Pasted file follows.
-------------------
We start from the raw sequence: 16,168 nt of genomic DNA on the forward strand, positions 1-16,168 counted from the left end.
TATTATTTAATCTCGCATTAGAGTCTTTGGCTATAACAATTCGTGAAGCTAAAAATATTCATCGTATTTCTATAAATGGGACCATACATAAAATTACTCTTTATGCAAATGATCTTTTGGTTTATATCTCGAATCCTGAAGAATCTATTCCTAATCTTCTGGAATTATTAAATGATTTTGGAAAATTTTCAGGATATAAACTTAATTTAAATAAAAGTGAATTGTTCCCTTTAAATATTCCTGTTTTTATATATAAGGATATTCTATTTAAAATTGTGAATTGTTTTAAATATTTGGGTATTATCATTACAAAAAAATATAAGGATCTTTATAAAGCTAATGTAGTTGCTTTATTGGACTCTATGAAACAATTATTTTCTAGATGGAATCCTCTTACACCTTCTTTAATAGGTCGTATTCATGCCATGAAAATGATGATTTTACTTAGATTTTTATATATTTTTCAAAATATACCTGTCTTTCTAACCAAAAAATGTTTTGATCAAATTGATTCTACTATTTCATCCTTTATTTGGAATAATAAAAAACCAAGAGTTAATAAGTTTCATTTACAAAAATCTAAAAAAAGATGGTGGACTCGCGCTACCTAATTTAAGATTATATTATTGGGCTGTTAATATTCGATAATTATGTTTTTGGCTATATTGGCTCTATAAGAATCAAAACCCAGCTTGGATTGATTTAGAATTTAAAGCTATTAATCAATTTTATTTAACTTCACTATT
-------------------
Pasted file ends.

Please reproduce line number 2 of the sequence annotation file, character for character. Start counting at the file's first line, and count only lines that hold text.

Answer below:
TATTATTTAATCTCGCATTAGAGTCTTTGGCTATAACAATTCGTGAAGCTAAAAATATTCATCGTATTTCTATAAATGGGACCATACATAAAATTACTCTTTATGCAAATGATCTTTTGGTTTATATCTCGAATCCTGAAGAATCTATTCCTAATCTTCTGGAATTATTAAATGATTTTGGAAAATTTTCAGGATATAAACTTAATTTAAATAAAAGTGAATTGTTCCCTTTAAATATTCCTGTTTTTATATATAAGGATATTCTATTTAAAATTGTGAATTGTTTTAAATATTTGGGTATTATCATTACAAAAAAATATAAGGATCTTTATAAAGCTAATGTAGTTGCTTTATTGGACTCTATGAAACAATTATTTTCTAGATGGAATCCTCTTACACCTTCTTTAATAGGTCGTATTCATGCCATGAAAATGATGATTTTACTTAGATTTTTATATATTTTTCAAAATATACCTGTCTTTCTAACCAAAAAATGTTTTGATCAAATTGATTCTACTATTTCATCCTTTATTTGGAATAATAAAAAACCAAGAGTTAATAAGTTTCATTTACAAAAATCTAAAAAAAGATGGTGGACTCGCGCTACCTAATTTAAGATTATATTATTGGGCTGTTAATATTCGATAATTATGTTTTTGGCTATATTGGCTCTATAAGAATCAAAACCCAGCTTGGATTGATTTAGAATTTAAAGCTATTAATCAATTTTATTTAACTTCACTATT